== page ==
The UK is moving into the second of four phases in its plans to tackle the spread of coronavirus, England’s Chief Medical Officer Chris Whitty said on Thursday, as the country recorded its first death of a patient.
The country has so far registered 115 cases of the coronavirus known as COVID-19, which started in China, but has held off from introducing measures to restrict movement or cancel large gatherings for fear of hurting the economy.
Whitty said in a statement later that the person who died was an elderly patient with underlying health conditions.
The government has listed coronavirus as a notifiable disease in law by adding it to the Health Protection (Notification) Regulations 2010.
This change in law requires GPs to report all cases of COVID-19 to Public Health England.
Health Secretary Matt Hancock said, “the coming weeks would be tough. But with calm heads and clear determination, together we can see it through”.
The government set out its action plan earlier this week based on four stages: containing the virus; delaying its transmission; researching its origins and mitigating its impact.
Questioned by lawmakers earlier on Thursday, Whitty said the UK had mainly moved into the second stage and was now considering measures to try to delay the peak of an epidemic which officials are anticipating in the coming weeks.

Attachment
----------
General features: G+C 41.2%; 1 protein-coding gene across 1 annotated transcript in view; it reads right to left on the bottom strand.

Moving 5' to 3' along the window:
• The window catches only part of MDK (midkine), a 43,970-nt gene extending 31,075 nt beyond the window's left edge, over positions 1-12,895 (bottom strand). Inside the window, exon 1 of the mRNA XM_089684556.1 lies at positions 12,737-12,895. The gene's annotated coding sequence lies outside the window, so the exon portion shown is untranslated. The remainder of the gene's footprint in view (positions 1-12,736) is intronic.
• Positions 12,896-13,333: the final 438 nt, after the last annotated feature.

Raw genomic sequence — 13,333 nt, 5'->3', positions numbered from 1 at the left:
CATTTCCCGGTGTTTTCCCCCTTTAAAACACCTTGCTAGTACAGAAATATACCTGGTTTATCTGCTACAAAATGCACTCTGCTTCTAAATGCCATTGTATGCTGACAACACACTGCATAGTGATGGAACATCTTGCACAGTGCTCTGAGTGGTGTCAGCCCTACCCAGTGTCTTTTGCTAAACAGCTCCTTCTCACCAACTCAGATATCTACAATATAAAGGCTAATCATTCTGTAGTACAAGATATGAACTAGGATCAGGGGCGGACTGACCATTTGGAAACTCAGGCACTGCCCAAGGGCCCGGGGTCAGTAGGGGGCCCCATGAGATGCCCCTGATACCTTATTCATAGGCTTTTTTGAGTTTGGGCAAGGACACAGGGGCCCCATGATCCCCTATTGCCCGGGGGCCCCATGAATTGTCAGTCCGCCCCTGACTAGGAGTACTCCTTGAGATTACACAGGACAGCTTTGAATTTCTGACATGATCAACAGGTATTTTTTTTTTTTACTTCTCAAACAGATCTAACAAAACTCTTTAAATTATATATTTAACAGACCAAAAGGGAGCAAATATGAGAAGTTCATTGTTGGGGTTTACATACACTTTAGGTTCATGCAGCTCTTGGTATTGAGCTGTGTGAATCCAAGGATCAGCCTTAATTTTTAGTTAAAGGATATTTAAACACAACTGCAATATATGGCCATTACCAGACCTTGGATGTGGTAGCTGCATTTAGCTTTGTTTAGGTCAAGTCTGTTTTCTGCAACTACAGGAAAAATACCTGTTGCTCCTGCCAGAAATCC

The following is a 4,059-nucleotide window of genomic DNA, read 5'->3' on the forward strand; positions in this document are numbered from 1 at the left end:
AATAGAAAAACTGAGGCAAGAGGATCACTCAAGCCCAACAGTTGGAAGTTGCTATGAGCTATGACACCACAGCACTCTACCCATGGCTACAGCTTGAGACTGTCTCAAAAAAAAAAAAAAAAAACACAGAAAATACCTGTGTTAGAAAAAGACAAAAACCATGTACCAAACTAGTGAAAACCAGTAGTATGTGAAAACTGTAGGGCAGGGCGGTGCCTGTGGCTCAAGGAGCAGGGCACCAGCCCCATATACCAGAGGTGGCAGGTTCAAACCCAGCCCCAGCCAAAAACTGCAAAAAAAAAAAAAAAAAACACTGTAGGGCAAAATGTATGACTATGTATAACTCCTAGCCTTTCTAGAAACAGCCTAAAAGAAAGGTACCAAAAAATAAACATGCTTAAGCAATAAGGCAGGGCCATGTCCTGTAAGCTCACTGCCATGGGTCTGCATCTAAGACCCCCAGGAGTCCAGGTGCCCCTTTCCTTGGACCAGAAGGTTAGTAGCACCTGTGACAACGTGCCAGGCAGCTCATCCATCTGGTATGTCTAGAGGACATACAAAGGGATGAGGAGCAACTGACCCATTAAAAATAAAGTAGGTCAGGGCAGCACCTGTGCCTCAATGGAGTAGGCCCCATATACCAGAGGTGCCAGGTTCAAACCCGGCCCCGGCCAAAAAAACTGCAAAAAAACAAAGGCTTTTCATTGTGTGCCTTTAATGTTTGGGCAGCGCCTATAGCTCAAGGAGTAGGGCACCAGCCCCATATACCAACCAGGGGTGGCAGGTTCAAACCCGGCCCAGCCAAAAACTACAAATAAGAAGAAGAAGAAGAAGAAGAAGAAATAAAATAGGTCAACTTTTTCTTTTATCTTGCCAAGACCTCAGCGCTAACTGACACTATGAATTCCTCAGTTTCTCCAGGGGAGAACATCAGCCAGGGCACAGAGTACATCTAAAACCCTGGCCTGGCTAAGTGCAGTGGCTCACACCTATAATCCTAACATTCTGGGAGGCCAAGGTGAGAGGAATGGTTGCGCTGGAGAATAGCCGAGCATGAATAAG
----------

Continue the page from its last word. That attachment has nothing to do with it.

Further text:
“The original plan… was very much predicated on the idea of ‘if it could be controlled in China and contained everywhere else, this virus might go away’. I think the chances of that happening are now very slim. Slim to zero,” Whitty said.
“As time goes by, we then may start to move into the more socially determined actions… We’ve moved from a situation where we were mainly in contain… to now we’re basically mainly delay.”
The government has said it could encourage home-working, cancel large-scale gatherings and possibly close schools to slow its spread and delay the peak of the outbreak until later in the year, when the health service is under less pressure.
Whitty also said that with older people more vulnerable to the virus, there may be measures announced to encourage them to stay away from public places, such as the upper house of parliament, the House of Lords.
Jacob Rees-Mogg, the leader of the lower house of parliament, told lawmakers there were no plans to close the House of Commons.
(With Reuters input)